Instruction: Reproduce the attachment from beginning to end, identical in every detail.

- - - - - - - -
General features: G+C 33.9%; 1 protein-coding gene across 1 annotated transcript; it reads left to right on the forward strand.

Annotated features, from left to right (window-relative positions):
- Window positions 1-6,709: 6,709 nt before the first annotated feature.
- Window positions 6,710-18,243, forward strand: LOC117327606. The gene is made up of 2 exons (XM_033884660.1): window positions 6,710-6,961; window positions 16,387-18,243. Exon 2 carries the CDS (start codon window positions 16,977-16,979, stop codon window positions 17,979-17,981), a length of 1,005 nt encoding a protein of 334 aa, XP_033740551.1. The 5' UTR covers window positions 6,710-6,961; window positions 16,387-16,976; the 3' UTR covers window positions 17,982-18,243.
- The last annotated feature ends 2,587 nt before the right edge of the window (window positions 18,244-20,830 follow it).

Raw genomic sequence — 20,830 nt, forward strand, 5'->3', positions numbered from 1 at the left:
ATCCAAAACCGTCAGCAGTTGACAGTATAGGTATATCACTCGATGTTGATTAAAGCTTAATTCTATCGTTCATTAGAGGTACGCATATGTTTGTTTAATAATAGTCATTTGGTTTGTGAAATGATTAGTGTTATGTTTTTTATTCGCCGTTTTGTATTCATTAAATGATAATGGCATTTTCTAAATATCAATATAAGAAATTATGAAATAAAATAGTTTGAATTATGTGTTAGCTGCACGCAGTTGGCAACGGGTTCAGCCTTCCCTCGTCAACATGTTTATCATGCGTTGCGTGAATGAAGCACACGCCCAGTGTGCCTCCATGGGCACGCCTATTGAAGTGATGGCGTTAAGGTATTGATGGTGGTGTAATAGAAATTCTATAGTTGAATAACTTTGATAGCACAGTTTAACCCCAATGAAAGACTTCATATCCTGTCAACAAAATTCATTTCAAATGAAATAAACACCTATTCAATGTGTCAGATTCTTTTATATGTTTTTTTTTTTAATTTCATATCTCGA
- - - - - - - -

General features: G+C 33.9%; 1 protein-coding gene across 1 annotated transcript; it reads left to right on the forward strand.

Annotated features, from left to right (window-relative positions):
- Window positions 1-6,709: 6,709 nt before the first annotated feature.
- Window positions 6,710-18,243, forward strand: LOC117327606. The gene is made up of 2 exons (XM_033884660.1): window positions 6,710-6,961; window positions 16,387-18,243. Exon 2 carries the CDS (start codon window positions 16,977-16,979, stop codon window positions 17,979-17,981), a length of 1,005 nt encoding a protein of 334 aa, XP_033740551.1. The 5' UTR covers window positions 6,710-6,961; window positions 16,387-16,976; the 3' UTR covers window positions 17,982-18,243.
- The last annotated feature ends 2,587 nt before the right edge of the window (window positions 18,244-20,830 follow it).

Raw genomic sequence — 20,830 nt, forward strand, 5'->3', positions numbered from 1 at the left:
ATCCAAAACCGTCAGCAGTTGACAGTATAGGTATATCACTCGATGTTGATTAAAGCTTAATTCTATCGTTCATTAGAGGTACGCATATGTTTGTTTAATAATAGTCATTTGGTTTGTGAAATGATTAGTGTTATGTTTTTTATTCGCCGTTTTGTATTCATTAAATGATAATGGCATTTTCTAAATATCAATATAAGAAATTATGAAATAAAATAGTTTGAATTATGTGTTAGCTGCACGCAGTTGGCAACGGGTTCAGCCTTCCCTCGTCAACATGTTTATCATGCGTTGCGTGAATGAAGCACACGCCCAGTGTGCCTCCATGGGCACGCCTATTGAAGTGATGGCGTTAAGGTATTGATGGTGGTGTAATAGAAATTCTATAGTTGAATAACTTTGATAGCACAGTTTAACCCCAATGAAAGACTTCATATCCTGTCAACAAAATTCATTTCAAATGAAATAAACACCTATTCAATGTGTCAGATTCTTTTATATGTTTTTTTTTTTAATTTCATATCTCGA